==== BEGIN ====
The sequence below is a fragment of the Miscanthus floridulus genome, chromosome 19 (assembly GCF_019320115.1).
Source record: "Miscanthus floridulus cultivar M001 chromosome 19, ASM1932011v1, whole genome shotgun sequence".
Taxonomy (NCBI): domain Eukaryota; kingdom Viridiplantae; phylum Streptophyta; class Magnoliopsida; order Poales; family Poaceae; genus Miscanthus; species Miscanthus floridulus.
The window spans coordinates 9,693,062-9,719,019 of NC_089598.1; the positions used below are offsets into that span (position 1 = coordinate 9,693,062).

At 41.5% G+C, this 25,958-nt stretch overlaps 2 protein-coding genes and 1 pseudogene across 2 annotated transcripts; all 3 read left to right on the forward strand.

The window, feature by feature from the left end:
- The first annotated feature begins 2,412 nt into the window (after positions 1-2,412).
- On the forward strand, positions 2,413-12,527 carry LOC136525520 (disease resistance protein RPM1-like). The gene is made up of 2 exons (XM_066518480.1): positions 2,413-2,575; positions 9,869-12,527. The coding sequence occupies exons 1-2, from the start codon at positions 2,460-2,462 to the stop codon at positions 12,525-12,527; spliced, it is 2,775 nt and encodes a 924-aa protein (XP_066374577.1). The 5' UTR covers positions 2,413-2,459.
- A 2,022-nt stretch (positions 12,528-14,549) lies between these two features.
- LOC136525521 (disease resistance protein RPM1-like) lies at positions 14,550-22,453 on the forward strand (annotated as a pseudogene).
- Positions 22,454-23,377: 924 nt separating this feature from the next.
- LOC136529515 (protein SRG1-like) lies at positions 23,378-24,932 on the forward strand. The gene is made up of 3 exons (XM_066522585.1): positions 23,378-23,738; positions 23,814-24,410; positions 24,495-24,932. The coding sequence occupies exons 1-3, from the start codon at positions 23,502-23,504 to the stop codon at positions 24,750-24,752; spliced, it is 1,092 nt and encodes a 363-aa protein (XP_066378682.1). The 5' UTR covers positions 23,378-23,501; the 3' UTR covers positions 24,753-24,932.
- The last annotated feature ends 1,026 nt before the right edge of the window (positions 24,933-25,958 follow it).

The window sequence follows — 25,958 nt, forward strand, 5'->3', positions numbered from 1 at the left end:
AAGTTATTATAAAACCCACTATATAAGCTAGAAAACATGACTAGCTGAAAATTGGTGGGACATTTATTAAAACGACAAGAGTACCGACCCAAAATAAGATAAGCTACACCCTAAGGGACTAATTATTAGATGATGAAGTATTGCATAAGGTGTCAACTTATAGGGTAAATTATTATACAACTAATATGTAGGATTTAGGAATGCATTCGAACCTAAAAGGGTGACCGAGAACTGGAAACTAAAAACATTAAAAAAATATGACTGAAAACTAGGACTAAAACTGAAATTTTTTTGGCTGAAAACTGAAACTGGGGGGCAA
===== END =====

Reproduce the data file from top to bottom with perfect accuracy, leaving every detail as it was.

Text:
The sequence below is a fragment of the Miscanthus floridulus genome, chromosome 19 (assembly GCF_019320115.1).
Source record: "Miscanthus floridulus cultivar M001 chromosome 19, ASM1932011v1, whole genome shotgun sequence".
Taxonomy (NCBI): domain Eukaryota; kingdom Viridiplantae; phylum Streptophyta; class Magnoliopsida; order Poales; family Poaceae; genus Miscanthus; species Miscanthus floridulus.
The window spans coordinates 9,693,062-9,719,019 of NC_089598.1; the positions used below are offsets into that span (position 1 = coordinate 9,693,062).

At 41.5% G+C, this 25,958-nt stretch overlaps 2 protein-coding genes and 1 pseudogene across 2 annotated transcripts; all 3 read left to right on the forward strand.

The window, feature by feature from the left end:
- The first annotated feature begins 2,412 nt into the window (after positions 1-2,412).
- On the forward strand, positions 2,413-12,527 carry LOC136525520 (disease resistance protein RPM1-like). The gene is made up of 2 exons (XM_066518480.1): positions 2,413-2,575; positions 9,869-12,527. The coding sequence occupies exons 1-2, from the start codon at positions 2,460-2,462 to the stop codon at positions 12,525-12,527; spliced, it is 2,775 nt and encodes a 924-aa protein (XP_066374577.1). The 5' UTR covers positions 2,413-2,459.
- A 2,022-nt stretch (positions 12,528-14,549) lies between these two features.
- LOC136525521 (disease resistance protein RPM1-like) lies at positions 14,550-22,453 on the forward strand (annotated as a pseudogene).
- Positions 22,454-23,377: 924 nt separating this feature from the next.
- LOC136529515 (protein SRG1-like) lies at positions 23,378-24,932 on the forward strand. The gene is made up of 3 exons (XM_066522585.1): positions 23,378-23,738; positions 23,814-24,410; positions 24,495-24,932. The coding sequence occupies exons 1-3, from the start codon at positions 23,502-23,504 to the stop codon at positions 24,750-24,752; spliced, it is 1,092 nt and encodes a 363-aa protein (XP_066378682.1). The 5' UTR covers positions 23,378-23,501; the 3' UTR covers positions 24,753-24,932.
- The last annotated feature ends 1,026 nt before the right edge of the window (positions 24,933-25,958 follow it).

The window sequence follows — 25,958 nt, forward strand, 5'->3', positions numbered from 1 at the left end:
AAGTTATTATAAAACCCACTATATAAGCTAGAAAACATGACTAGCTGAAAATTGGTGGGACATTTATTAAAACGACAAGAGTACCGACCCAAAATAAGATAAGCTACACCCTAAGGGACTAATTATTAGATGATGAAGTATTGCATAAGGTGTCAACTTATAGGGTAAATTATTATACAACTAATATGTAGGATTTAGGAATGCATTCGAACCTAAAAGGGTGACCGAGAACTGGAAACTAAAAACATTAAAAAAATATGACTGAAAACTAGGACTAAAACTGAAATTTTTTTGGCTGAAAACTGAAACTGGGGGGCAA